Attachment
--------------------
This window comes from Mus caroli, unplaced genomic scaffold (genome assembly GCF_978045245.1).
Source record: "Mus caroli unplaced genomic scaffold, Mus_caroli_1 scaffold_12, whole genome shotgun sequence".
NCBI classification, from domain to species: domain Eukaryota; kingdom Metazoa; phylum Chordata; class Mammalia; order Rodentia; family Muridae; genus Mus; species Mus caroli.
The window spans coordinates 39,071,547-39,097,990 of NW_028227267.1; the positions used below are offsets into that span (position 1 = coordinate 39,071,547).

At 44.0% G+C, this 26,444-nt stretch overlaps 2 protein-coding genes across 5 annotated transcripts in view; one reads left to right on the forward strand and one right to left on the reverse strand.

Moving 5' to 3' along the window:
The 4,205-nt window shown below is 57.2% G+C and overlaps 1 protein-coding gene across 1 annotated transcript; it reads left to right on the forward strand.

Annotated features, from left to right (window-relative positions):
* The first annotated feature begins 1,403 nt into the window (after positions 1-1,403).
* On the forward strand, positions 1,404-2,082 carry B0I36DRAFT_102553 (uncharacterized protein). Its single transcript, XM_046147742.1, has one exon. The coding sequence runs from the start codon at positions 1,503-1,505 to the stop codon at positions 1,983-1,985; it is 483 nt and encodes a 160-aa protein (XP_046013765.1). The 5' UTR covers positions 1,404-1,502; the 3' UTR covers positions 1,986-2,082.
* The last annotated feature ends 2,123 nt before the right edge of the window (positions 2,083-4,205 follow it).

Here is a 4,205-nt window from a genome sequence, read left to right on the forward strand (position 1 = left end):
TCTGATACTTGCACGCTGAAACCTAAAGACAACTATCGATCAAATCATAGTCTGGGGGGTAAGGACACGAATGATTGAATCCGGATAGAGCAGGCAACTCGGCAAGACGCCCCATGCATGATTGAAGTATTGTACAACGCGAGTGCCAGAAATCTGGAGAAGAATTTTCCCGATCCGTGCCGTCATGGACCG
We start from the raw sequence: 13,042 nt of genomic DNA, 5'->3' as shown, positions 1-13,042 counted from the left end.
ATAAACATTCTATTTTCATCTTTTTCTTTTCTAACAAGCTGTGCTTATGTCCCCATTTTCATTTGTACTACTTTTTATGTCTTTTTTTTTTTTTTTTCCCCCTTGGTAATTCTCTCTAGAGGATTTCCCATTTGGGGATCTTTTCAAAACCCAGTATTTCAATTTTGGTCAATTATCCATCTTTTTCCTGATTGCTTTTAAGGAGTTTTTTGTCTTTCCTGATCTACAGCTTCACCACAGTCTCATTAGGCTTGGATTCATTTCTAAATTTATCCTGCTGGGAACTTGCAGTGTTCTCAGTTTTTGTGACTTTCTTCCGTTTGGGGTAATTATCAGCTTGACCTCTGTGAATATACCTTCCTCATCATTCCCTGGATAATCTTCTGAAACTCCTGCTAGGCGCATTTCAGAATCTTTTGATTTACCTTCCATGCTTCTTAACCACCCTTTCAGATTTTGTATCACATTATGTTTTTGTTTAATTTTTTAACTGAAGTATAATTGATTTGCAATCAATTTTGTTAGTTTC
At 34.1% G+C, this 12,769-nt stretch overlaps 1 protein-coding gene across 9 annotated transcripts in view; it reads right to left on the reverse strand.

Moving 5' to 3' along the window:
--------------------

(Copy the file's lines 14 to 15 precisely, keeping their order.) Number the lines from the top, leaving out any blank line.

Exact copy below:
We start from the raw sequence: 13,042 nt of genomic DNA, 5'->3' as shown, positions 1-13,042 counted from the left end.
ATAAACATTCTATTTTCATCTTTTTCTTTTCTAACAAGCTGTGCTTATGTCCCCATTTTCATTTGTACTACTTTTTATGTCTTTTTTTTTTTTTTTTCCCCCTTGGTAATTCTCTCTAGAGGATTTCCCATTTGGGGATCTTTTCAAAACCCAGTATTTCAATTTTGGTCAATTATCCATCTTTTTCCTGATTGCTTTTAAGGAGTTTTTTGTCTTTCCTGATCTACAGCTTCACCACAGTCTCATTAGGCTTGGATTCATTTCTAAATTTATCCTGCTGGGAACTTGCAGTGTTCTCAGTTTTTGTGACTTTCTTCCGTTTGGGGTAATTATCAGCTTGACCTCTGTGAATATACCTTCCTCATCATTCCCTGGATAATCTTCTGAAACTCCTGCTAGGCGCATTTCAGAATCTTTTGATTTACCTTCCATGCTTCTTAACCACCCTTTCAGATTTTGTATCACATTATGTTTTTGTTTAATTTTTTAACTGAAGTATAATTGATTTGCAATCAATTTTGTTAGTTTC